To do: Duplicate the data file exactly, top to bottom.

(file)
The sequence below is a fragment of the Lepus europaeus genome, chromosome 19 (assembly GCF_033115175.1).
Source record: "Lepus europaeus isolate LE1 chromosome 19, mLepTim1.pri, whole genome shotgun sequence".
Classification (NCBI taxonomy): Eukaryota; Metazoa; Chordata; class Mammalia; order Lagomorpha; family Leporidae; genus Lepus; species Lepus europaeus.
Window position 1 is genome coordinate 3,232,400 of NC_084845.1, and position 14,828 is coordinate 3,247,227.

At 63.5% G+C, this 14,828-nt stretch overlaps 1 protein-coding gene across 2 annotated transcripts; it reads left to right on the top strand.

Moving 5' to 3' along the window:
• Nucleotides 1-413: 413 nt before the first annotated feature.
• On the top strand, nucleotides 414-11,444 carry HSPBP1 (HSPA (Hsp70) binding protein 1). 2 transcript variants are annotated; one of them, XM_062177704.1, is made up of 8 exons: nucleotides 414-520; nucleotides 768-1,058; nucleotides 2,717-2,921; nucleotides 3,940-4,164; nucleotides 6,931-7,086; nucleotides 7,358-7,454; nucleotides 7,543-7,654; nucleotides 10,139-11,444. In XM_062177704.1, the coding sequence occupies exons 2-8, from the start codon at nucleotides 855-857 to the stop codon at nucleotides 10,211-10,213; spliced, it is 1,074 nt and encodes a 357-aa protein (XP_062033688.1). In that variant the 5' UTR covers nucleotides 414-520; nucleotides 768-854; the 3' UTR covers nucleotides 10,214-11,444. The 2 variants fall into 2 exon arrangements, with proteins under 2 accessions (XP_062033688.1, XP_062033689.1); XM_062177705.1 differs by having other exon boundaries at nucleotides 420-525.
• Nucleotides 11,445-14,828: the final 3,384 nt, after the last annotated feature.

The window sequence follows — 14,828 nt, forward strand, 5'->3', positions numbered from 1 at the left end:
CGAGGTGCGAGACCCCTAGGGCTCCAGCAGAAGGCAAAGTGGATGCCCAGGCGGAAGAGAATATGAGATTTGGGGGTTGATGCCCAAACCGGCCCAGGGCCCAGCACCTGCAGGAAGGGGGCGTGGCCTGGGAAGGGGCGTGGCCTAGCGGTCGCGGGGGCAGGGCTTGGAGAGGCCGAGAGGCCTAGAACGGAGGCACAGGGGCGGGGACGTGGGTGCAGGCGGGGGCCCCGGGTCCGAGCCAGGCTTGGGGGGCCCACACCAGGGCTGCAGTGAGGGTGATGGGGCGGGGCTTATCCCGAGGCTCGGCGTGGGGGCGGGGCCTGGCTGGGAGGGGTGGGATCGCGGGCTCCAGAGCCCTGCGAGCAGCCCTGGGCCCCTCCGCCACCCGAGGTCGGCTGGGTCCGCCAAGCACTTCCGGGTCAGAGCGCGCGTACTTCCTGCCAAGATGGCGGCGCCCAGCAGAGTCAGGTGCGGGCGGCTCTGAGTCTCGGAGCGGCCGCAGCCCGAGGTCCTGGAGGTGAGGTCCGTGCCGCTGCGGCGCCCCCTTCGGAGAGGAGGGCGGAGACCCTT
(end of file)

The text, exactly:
The sequence below is a fragment of the Lepus europaeus genome, chromosome 19 (assembly GCF_033115175.1).
Source record: "Lepus europaeus isolate LE1 chromosome 19, mLepTim1.pri, whole genome shotgun sequence".
Classification (NCBI taxonomy): Eukaryota; Metazoa; Chordata; class Mammalia; order Lagomorpha; family Leporidae; genus Lepus; species Lepus europaeus.
Window position 1 is genome coordinate 3,232,400 of NC_084845.1, and position 14,828 is coordinate 3,247,227.

At 63.5% G+C, this 14,828-nt stretch overlaps 1 protein-coding gene across 2 annotated transcripts; it reads left to right on the top strand.

Moving 5' to 3' along the window:
• Nucleotides 1-413: 413 nt before the first annotated feature.
• On the top strand, nucleotides 414-11,444 carry HSPBP1 (HSPA (Hsp70) binding protein 1). 2 transcript variants are annotated; one of them, XM_062177704.1, is made up of 8 exons: nucleotides 414-520; nucleotides 768-1,058; nucleotides 2,717-2,921; nucleotides 3,940-4,164; nucleotides 6,931-7,086; nucleotides 7,358-7,454; nucleotides 7,543-7,654; nucleotides 10,139-11,444. In XM_062177704.1, the coding sequence occupies exons 2-8, from the start codon at nucleotides 855-857 to the stop codon at nucleotides 10,211-10,213; spliced, it is 1,074 nt and encodes a 357-aa protein (XP_062033688.1). In that variant the 5' UTR covers nucleotides 414-520; nucleotides 768-854; the 3' UTR covers nucleotides 10,214-11,444. The 2 variants fall into 2 exon arrangements, with proteins under 2 accessions (XP_062033688.1, XP_062033689.1); XM_062177705.1 differs by having other exon boundaries at nucleotides 420-525.
• Nucleotides 11,445-14,828: the final 3,384 nt, after the last annotated feature.

The window sequence follows — 14,828 nt, forward strand, 5'->3', positions numbered from 1 at the left end:
CGAGGTGCGAGACCCCTAGGGCTCCAGCAGAAGGCAAAGTGGATGCCCAGGCGGAAGAGAATATGAGATTTGGGGGTTGATGCCCAAACCGGCCCAGGGCCCAGCACCTGCAGGAAGGGGGCGTGGCCTGGGAAGGGGCGTGGCCTAGCGGTCGCGGGGGCAGGGCTTGGAGAGGCCGAGAGGCCTAGAACGGAGGCACAGGGGCGGGGACGTGGGTGCAGGCGGGGGCCCCGGGTCCGAGCCAGGCTTGGGGGGCCCACACCAGGGCTGCAGTGAGGGTGATGGGGCGGGGCTTATCCCGAGGCTCGGCGTGGGGGCGGGGCCTGGCTGGGAGGGGTGGGATCGCGGGCTCCAGAGCCCTGCGAGCAGCCCTGGGCCCCTCCGCCACCCGAGGTCGGCTGGGTCCGCCAAGCACTTCCGGGTCAGAGCGCGCGTACTTCCTGCCAAGATGGCGGCGCCCAGCAGAGTCAGGTGCGGGCGGCTCTGAGTCTCGGAGCGGCCGCAGCCCGAGGTCCTGGAGGTGAGGTCCGTGCCGCTGCGGCGCCCCCTTCGGAGAGGAGGGCGGAGACCCTT